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Brad Meurant

An Interview with Brad Meurant

Brad Meurant has always enjoyed a challenge. And Northcote having not won the senior title in 60 years represented a supreme challenge for him when he came across to the club in 1989.

Truth be known, Meurant had targeted an involvement with the North Harbour representative team that year, but when Peter Thorburn was reappointed rep coach for a fifth term, Meurant decided to seek a fresh challenge. He'd been with North Harbour B for two seasons by then and wanted to avoid being branded a B team coach. So the opportunity to coach Northcote was timely.

Ironically, the individual who convinced him Northcote was the club to get involved with- because it had the potential to succeed -finished up staying with Takapuna. That was Wayne Pivac, who'd learnt his trade with Northcote before transferring to Takapuna in 1986. 'It was Wayne who said 'Let's put a team together at Northcote,' recalls Meurant. 'But at the last minute, having sewn the seed, he decided to stay with Takapuna.'

Meurant had first become aware that Northcote was on the lookout for a coach through Craig Burgess and Tony Brown, members of his North Harbour B team. Then, when Pivac became so enthusiastic, Meurant agreed to accept the challenge. Having guided East Coast Bays to championship success in 1985 and 1986, Meurant knew what it took to build a winning combination. Luck was on his side, with Richard Turner, a rising star at No 8, having joined the club from Hawke's Bay, and giant lock David Mayhew having returned home after a stint in western Australia. Paul Terekia transferred from Massey and Steve Eskridge also joined the club. Both would go on to represent North Harbour. At Northcote, they stiffened a backline that already possessed great strike power in the threequarters through Richard Kapa and Paul Carlton.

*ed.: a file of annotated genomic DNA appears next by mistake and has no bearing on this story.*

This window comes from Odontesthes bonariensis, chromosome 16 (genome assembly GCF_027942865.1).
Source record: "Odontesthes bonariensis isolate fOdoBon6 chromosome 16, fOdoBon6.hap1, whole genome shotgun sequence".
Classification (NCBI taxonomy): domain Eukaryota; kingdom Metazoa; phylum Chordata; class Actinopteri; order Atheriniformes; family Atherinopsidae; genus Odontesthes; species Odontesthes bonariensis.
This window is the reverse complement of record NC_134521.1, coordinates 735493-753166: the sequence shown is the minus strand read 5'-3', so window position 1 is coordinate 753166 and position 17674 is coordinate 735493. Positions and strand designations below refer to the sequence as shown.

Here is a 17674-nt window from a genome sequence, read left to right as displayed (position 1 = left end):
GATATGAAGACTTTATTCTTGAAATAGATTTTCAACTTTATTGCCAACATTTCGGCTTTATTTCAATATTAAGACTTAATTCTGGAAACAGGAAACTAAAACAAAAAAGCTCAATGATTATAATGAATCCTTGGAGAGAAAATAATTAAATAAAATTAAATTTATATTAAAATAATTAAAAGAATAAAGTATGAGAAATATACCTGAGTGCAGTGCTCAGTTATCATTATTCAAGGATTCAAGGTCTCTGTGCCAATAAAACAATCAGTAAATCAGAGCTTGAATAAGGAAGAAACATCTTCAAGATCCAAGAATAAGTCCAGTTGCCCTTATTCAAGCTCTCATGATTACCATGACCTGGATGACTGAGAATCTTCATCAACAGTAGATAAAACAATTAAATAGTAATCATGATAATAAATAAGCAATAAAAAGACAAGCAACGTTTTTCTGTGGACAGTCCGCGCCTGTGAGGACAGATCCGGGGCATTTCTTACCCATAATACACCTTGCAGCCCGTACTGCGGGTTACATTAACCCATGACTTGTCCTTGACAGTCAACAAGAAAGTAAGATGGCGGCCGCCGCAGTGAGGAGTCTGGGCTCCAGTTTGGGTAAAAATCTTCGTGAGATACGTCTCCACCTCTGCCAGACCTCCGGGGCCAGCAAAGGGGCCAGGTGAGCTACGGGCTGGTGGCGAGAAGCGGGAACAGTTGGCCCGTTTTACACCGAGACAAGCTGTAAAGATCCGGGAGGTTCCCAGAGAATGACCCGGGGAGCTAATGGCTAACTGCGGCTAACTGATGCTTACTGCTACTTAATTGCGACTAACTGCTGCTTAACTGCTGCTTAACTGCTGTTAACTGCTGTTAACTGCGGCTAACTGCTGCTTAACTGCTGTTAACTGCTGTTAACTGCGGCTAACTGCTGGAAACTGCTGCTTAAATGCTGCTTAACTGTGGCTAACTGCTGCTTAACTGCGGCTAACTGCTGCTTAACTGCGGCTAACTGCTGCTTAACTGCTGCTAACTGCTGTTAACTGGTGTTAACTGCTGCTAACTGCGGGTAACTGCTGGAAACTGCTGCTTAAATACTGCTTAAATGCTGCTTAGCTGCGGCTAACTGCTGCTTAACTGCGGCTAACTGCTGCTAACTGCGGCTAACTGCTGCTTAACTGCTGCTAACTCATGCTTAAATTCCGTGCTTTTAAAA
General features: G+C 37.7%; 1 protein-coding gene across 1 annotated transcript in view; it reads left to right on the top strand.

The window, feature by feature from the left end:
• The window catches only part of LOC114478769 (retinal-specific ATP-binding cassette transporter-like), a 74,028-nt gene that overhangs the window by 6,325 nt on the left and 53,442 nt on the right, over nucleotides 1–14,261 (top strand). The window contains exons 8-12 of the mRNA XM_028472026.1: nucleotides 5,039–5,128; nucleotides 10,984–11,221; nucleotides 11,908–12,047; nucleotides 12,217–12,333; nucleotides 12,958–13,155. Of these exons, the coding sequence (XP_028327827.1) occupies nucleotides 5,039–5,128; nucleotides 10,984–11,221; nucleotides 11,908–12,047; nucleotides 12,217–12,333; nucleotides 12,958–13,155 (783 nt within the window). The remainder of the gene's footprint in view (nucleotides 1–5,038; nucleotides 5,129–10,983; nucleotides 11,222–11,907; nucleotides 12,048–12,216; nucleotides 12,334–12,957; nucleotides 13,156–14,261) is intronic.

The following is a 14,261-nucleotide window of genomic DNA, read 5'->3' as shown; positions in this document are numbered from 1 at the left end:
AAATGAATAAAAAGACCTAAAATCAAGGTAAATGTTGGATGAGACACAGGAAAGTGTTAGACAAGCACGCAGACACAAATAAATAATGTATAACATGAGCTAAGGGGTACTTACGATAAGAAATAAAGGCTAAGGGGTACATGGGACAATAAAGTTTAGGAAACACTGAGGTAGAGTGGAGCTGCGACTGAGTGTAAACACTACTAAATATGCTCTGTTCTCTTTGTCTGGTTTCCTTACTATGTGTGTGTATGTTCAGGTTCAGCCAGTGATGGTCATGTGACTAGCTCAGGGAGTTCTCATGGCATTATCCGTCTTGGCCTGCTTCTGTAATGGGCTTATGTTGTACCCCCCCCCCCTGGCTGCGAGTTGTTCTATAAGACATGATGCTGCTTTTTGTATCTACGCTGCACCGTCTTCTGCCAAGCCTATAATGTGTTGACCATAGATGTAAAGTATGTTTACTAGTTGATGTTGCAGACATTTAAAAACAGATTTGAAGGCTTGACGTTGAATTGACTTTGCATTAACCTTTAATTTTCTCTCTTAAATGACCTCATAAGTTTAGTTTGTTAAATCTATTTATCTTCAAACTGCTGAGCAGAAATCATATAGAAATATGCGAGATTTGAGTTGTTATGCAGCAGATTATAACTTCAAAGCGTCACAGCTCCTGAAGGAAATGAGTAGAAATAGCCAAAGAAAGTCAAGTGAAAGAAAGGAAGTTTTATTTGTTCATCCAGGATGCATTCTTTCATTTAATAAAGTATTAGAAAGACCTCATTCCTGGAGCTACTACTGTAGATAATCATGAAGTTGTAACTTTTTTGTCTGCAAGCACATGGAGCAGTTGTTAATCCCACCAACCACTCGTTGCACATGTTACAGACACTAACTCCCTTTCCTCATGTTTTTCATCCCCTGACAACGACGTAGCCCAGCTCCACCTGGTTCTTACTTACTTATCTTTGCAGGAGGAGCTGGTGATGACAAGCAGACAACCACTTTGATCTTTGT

'We finished up with a well-rounded side,' Meurant recalls, 'with no serious deficiencies in any area. The biggest problem was that they didn't know how to win when the pressure went on at the business end of the season. 'But we had a couple of lucky breaks. In the semifinals, while we were beating Takapuna (a side that included Graham Dowd, Paul Leonard, Blair Larsen and Paul Feeney), East Coast Bays and North Shore fought out a draw and had to play extra time.

'I'm sure that impacted on East Coast Bays in the final, especially as they had to front up against us four days later.' Because Thorbs needed his representative players the following weekend, the final was staged midweek. 'That suited me just fine. It didn't give our guys - most of whom were entirely unfamiliar with finals rugby- much time to worry about it.'

Northcote won that 1989 final against East Coast Bays by 16 points to 6, an enormous thrill for the club's officials and loyal followers. The following year, Meurant's men did it again, this time putting away Buck Shelford's North Shore team in the final. Meurant tried for the hat-trick in 1991 but his team was KO'd by Takapuna in the semifinals, he being guilty he believes, of remaining too loyal to some of his older statesmen. 'It's important, at whatever level you're coaching, to keep introducing fresh young blood,' he says. 'I didn't do that in 1991.'

That ended Meurant's association with Northcote, for in 1992 he was finally given the opportunity to coach North Harbour. Such was the success he achieved (most notably in 1994 when Harbour played out the NPC final against mighty Auckland) he was put in charge of the Waikato Chiefs in the first year of the Super 12. Meurant says he enjoyed his years at Northcote immensely and still finds the club appealing because of the number of long-serving players and officials who are still passionately involved.

The Bankers